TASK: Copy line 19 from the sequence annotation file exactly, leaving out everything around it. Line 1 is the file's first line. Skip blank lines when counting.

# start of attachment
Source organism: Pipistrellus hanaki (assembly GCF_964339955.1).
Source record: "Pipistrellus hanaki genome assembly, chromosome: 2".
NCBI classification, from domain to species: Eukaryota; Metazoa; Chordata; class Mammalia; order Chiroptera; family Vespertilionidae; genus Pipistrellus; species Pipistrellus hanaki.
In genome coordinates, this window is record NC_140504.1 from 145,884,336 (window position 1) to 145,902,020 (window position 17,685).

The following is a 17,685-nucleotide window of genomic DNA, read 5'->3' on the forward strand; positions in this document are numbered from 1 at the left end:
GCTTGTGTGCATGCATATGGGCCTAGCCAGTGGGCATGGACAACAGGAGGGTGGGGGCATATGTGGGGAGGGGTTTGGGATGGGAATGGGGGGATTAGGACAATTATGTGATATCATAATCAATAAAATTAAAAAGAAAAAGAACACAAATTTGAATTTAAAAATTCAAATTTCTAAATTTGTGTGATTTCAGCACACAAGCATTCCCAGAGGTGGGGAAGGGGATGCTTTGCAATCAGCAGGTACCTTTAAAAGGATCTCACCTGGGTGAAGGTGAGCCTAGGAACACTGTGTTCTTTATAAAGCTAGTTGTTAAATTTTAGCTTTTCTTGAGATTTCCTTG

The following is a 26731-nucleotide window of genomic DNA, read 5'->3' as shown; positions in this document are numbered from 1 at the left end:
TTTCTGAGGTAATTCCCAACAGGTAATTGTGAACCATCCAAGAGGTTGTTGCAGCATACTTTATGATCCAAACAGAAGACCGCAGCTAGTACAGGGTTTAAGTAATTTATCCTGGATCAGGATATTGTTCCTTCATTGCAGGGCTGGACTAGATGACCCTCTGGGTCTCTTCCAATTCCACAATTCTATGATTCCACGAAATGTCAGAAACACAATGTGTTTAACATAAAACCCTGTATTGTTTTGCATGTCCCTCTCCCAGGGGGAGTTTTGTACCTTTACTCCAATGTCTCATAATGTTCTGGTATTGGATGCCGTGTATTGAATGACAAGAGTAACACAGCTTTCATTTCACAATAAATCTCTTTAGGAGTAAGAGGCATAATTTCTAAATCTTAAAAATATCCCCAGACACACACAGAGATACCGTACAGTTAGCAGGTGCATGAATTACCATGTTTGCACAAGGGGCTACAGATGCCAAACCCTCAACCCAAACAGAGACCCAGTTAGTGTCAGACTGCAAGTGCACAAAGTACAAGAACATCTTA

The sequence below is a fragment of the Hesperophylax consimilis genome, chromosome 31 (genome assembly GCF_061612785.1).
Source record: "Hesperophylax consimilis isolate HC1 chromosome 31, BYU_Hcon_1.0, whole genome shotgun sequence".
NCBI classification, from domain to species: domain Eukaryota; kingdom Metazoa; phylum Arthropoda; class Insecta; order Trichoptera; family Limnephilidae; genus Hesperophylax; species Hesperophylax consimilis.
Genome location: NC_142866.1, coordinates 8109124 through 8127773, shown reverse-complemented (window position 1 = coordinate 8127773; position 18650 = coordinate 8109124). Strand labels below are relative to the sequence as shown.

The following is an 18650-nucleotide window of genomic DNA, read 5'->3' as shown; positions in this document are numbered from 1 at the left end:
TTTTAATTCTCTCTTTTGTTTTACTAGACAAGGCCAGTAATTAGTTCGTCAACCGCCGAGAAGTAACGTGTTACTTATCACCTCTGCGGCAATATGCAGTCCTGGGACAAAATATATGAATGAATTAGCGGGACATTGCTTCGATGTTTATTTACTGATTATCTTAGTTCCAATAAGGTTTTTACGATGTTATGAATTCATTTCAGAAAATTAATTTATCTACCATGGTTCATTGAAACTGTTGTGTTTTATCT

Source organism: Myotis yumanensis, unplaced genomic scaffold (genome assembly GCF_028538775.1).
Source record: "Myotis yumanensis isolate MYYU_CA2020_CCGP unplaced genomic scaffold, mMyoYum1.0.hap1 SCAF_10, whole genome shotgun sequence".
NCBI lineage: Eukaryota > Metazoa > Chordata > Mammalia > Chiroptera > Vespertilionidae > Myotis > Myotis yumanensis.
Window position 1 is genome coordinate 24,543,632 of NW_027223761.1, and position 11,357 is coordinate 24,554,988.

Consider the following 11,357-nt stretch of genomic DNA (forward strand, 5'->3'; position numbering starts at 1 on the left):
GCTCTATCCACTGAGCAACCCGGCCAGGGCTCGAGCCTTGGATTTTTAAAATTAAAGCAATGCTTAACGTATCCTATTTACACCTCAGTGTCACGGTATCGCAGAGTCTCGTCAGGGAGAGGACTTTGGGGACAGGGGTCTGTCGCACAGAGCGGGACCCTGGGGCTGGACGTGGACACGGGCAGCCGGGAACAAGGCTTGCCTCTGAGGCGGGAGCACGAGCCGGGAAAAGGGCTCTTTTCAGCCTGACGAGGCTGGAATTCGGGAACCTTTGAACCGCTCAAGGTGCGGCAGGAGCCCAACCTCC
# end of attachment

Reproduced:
Consider the following 11,357-nt stretch of genomic DNA (forward strand, 5'->3'; position numbering starts at 1 on the left):